Gore camp to hit Bush record in Texas; tactics faulted


Monday, October 9th 2000, 12:00 am
By: News On 6


By G. Robert Hillman / The Dallas Morning News

SARASOTA, Fla. – Shifting gears, the Al Gore campaign is launching a coordinated assault on George W. Bush's record as governor of Texas, Gore campaign spokesman Douglas Hattaway said Sunday.

After Wednesday night's second debate between the vice president and the governor, Mr. Hattaway said, Mr. Gore's running mate, Connecticut Sen. Joe Lieberman, will make a "Failed Leadership Tour" of Texas to discuss the governor's tenure.

Some members of Congress and other campaign surrogates will be making similar appearances, he said, and the Democratic National Committee will be airing television commercials along the same lines.

Mr. Gore will not visit Texas, Mr. Hattaway said, but will continue on a "parallel track" to hone his message on the broader themes of education, health care and Social Security, among other issues.

"He's going to focus on his plan for the future," Mr. Hattaway said. "Joe is going to be working to get out factual information about Governor Bush's record in Texas. We believe it is a record of failed leadership."

In Austin, Bush spokesman Dan Bartlett ridiculed the tactic, dismissing Mr. Lieberman as an "attack dog," and saying that his tour of Texas would amount to only more exaggerations and distortions by the Democratic ticket.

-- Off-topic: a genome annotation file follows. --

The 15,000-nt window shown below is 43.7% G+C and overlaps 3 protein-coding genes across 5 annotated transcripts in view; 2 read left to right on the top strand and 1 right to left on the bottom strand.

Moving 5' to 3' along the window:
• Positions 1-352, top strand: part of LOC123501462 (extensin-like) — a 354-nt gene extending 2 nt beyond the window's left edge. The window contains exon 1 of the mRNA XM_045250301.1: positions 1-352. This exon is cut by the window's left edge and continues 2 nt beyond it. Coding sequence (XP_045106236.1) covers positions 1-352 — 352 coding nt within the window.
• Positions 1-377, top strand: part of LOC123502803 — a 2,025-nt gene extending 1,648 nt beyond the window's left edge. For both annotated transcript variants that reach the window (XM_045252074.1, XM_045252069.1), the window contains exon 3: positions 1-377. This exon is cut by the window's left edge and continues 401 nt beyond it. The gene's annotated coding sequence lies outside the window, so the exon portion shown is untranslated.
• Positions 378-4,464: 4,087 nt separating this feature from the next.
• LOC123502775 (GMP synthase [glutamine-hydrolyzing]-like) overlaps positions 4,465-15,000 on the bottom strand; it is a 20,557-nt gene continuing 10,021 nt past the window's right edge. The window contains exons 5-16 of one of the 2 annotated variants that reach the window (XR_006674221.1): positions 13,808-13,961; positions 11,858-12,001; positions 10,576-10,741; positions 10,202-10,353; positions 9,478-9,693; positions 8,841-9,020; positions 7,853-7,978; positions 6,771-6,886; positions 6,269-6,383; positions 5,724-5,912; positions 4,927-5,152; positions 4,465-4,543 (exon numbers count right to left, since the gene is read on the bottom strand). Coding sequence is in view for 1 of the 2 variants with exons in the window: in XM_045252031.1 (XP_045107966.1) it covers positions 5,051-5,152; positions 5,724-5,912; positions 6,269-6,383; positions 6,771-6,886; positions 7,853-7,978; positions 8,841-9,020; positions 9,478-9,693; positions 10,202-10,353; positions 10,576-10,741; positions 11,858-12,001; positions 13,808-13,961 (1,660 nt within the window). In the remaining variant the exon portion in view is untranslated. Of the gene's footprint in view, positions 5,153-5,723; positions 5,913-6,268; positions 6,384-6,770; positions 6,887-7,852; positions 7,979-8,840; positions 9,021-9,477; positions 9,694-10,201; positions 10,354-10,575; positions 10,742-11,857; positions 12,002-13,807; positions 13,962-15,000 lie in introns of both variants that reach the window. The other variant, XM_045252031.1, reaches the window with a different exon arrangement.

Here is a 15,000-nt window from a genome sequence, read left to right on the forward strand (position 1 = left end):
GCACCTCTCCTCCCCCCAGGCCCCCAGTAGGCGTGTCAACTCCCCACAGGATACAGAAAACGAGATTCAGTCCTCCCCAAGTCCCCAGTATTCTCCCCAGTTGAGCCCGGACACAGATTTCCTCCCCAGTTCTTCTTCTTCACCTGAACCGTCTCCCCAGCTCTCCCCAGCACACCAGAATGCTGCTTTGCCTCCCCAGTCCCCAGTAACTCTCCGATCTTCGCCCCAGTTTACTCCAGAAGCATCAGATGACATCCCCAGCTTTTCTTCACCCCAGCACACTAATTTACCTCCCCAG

"The facts speak for themselves," Mr. Bartlett said, asserting that Mr. Bush has put together a good record in Texas during his nearly six years as governor.

Mr. Lieberman already has dipped into the state twice in recent weeks to criticize the Republican governor's record on health care, energy and the environment. And Mr. Hattaway said he expected the Democratic vice presidential nominee to raise those issues again because voters are beginning to focus more intently on the presidential race.

"They need good information," Mr. Hattaway said.

The switch in campaign strategy by Mr. Gore comes as his credibility is being increasingly challenged by Mr. Bush and his running mate, Dick Cheney, and as polls suggest renewed momentum by Mr. Bush since Tuesday's first debate in Boston.

On Sunday, Mr. Gore and Mr. Bush settled in to prepare for Wednesday's debate in Winston-Salem, N.C. Mr. Gore flew back to Sarasota, and Mr. Bush was secluded at his ranch in Central Texas.

Both candidates will campaign in the Midwest after the debate. Mr. Gore will be touting his education proposals, and Mr. Bush will concentrate on his Social Security and Medicare proposals, which his aides said are being repackaged as the "Agenda for America's Greatest Generation."